Mere technique has no part in this course. Pacts are neither better nor worse for educational purposes because of technical difficulties that may or may not stand in the way of their acquisition; and therefore, other things being equal I have given preference to such observations as are most likely to be continued after the work of the college course is ended. The purpose of the introduction given for each subject is to orient the student for the work assigned — not to replace the lecture or the recitation. I have tried to tell what he should know in order to outline what he should do, and I have tried so to shape the conclusion of his work as to invite a little thinking. During the past seven years I have been seeking methods that would facilitate the handling of bodies of facts sufficiently large for satisfactory illustration of general biological principles and phenomena. Many new exercises have been tried by my classes in the field and laboratory; the ones that have proved most serviceable are included in the following pages. Herein are detailed the methods I have found most available.
The materials used are of less consequence. I have used whatever lay nearest at hand, only seeking to draw my materials from a wide range of groups, in order to extend the acquaintance of the student with the face of nature. In so far as it has been necessary to touch upon theoretical questions, it has been my purpose, not to advance any biological theories but to bring the student into practical contact with the facts underlying all the theories. The field of biology is so vast that no one can claim expert knowledge in any considerable portion of it. It is very probable, therefore, that in covering so much ground in even so elementary a manner, I have made some mistakes. I can only hope that they may not be of such nature as to seriously mislead or confuse the student and that I may have the further aid of generous colleagues toward their early elimination.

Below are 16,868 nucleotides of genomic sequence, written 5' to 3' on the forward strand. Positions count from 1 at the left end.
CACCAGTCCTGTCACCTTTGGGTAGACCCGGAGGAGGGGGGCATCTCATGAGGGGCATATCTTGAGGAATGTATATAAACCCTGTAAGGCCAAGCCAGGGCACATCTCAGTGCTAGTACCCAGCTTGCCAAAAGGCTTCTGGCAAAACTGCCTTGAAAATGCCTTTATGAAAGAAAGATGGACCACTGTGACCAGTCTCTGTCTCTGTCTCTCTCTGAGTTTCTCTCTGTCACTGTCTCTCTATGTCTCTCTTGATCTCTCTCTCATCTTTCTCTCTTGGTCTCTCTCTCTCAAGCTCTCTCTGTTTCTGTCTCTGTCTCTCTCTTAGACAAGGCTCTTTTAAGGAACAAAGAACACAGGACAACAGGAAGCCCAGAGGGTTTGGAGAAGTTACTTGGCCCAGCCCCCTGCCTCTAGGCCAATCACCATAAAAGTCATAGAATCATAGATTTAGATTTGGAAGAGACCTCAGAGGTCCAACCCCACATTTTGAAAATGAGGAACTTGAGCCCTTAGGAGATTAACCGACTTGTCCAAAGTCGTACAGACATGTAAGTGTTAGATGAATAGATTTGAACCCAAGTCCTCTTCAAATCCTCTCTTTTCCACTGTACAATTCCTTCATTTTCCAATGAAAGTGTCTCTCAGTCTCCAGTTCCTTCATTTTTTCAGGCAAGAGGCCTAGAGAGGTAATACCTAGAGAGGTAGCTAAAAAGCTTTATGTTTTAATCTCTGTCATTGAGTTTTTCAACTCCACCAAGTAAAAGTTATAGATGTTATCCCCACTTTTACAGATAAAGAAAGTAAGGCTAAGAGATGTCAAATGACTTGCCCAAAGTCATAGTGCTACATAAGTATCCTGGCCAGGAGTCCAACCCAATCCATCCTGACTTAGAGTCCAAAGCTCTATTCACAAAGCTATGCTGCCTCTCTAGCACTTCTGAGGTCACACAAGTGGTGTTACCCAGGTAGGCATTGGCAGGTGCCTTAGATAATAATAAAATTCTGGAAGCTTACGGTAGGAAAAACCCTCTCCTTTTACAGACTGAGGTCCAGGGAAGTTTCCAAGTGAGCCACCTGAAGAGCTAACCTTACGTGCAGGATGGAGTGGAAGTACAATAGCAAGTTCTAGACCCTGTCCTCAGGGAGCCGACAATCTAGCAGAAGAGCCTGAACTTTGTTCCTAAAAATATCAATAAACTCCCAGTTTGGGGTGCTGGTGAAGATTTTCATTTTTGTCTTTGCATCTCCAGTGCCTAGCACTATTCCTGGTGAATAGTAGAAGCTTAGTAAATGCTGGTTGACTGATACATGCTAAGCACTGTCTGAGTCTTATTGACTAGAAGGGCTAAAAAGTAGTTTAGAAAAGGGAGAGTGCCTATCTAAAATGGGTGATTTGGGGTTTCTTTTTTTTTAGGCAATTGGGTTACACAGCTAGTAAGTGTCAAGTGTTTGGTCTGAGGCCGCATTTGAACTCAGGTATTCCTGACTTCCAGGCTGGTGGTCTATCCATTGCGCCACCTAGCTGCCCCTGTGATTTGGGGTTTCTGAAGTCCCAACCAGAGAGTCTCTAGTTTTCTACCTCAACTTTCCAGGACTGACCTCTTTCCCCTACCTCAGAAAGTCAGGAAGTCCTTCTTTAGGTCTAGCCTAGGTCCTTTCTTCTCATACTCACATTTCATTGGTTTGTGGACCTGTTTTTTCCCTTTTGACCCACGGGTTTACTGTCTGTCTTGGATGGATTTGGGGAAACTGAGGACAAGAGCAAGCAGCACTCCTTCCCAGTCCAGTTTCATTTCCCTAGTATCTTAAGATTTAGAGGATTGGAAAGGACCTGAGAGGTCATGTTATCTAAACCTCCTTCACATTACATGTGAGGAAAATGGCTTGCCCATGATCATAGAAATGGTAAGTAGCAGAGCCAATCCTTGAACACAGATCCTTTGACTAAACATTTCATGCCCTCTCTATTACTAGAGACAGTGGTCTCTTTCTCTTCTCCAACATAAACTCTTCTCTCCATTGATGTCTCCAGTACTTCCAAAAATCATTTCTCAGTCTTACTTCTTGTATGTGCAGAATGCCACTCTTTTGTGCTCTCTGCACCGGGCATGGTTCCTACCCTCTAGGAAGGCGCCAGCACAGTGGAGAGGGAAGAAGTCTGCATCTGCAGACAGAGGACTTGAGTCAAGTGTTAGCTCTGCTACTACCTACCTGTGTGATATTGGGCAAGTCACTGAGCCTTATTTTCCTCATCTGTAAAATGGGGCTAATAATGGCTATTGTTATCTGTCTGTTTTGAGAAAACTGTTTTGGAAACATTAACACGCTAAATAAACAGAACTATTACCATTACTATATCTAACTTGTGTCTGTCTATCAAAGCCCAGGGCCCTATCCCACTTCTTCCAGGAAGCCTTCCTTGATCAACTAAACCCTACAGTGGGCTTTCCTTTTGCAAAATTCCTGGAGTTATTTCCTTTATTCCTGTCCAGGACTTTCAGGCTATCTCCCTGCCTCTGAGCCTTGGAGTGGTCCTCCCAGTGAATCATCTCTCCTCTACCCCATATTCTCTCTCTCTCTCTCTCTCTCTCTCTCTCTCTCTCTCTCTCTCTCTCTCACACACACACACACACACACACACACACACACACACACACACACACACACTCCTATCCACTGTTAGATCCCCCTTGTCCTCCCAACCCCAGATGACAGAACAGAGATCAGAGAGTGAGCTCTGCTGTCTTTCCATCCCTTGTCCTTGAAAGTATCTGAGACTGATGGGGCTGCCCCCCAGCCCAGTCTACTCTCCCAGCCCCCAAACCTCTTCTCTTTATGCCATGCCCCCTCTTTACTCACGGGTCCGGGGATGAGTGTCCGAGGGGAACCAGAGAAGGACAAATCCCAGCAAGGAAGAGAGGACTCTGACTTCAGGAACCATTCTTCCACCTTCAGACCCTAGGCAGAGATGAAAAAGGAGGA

Many of my colleagues and former pupils have helped me with valuable suggestions and I would be glad if there were space to thank them all; and I cannot refrain from making mention of the special help that has been given me by Professors J. H. Comstock, W. A. Riley, G. F. Atkinson, B. M. Duggar, B. F. Kingsbury, I. M. Bentley, A. Hunter, R. H. McKee and Drs. A. H. Wright and W. A. Hilton on the part of the proofs that they have seen. Others of my colleagues have generously loaned me valuable portraits, concurring in my belief, that it would be worthwhile to introduce the faces of at least a few of the great pioneers of biology unobtrusively into the students' intellectual environment.
Who is James George NeedhamJames George Needham was an American entomologist. After studying with John Henry Comstock at Cornell University he taught biology at Lake Forest University. In 1908 returned to Cornell as assistant professor of limnology